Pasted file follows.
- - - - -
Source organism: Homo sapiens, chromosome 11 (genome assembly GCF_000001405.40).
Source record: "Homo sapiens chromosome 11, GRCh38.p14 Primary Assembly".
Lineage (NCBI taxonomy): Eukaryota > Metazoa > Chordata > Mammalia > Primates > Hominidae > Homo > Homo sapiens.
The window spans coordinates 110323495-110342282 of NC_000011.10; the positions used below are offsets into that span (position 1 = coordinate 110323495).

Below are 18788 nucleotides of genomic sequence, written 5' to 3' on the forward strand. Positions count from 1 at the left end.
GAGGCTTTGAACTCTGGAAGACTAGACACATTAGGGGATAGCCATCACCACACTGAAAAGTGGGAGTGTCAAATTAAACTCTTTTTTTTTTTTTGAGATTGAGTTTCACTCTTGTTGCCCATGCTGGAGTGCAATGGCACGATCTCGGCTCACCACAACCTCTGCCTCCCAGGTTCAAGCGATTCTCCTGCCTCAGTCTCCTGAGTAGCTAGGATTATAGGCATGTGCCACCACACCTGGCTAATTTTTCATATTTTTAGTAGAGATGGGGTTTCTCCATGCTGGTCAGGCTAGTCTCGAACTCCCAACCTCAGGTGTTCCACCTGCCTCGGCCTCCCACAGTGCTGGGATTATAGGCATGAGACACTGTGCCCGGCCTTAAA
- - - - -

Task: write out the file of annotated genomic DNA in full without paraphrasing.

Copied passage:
Source organism: Homo sapiens, chromosome 11 (genome assembly GCF_000001405.40).
Source record: "Homo sapiens chromosome 11, GRCh38.p14 Primary Assembly".
Lineage (NCBI taxonomy): Eukaryota > Metazoa > Chordata > Mammalia > Primates > Hominidae > Homo > Homo sapiens.
The window spans coordinates 110323495-110342282 of NC_000011.10; the positions used below are offsets into that span (position 1 = coordinate 110323495).

Below are 18788 nucleotides of genomic sequence, written 5' to 3' on the forward strand. Positions count from 1 at the left end.
GAGGCTTTGAACTCTGGAAGACTAGACACATTAGGGGATAGCCATCACCACACTGAAAAGTGGGAGTGTCAAATTAAACTCTTTTTTTTTTTTTGAGATTGAGTTTCACTCTTGTTGCCCATGCTGGAGTGCAATGGCACGATCTCGGCTCACCACAACCTCTGCCTCCCAGGTTCAAGCGATTCTCCTGCCTCAGTCTCCTGAGTAGCTAGGATTATAGGCATGTGCCACCACACCTGGCTAATTTTTCATATTTTTAGTAGAGATGGGGTTTCTCCATGCTGGTCAGGCTAGTCTCGAACTCCCAACCTCAGGTGTTCCACCTGCCTCGGCCTCCCACAGTGCTGGGATTATAGGCATGAGACACTGTGCCCGGCCTTAAA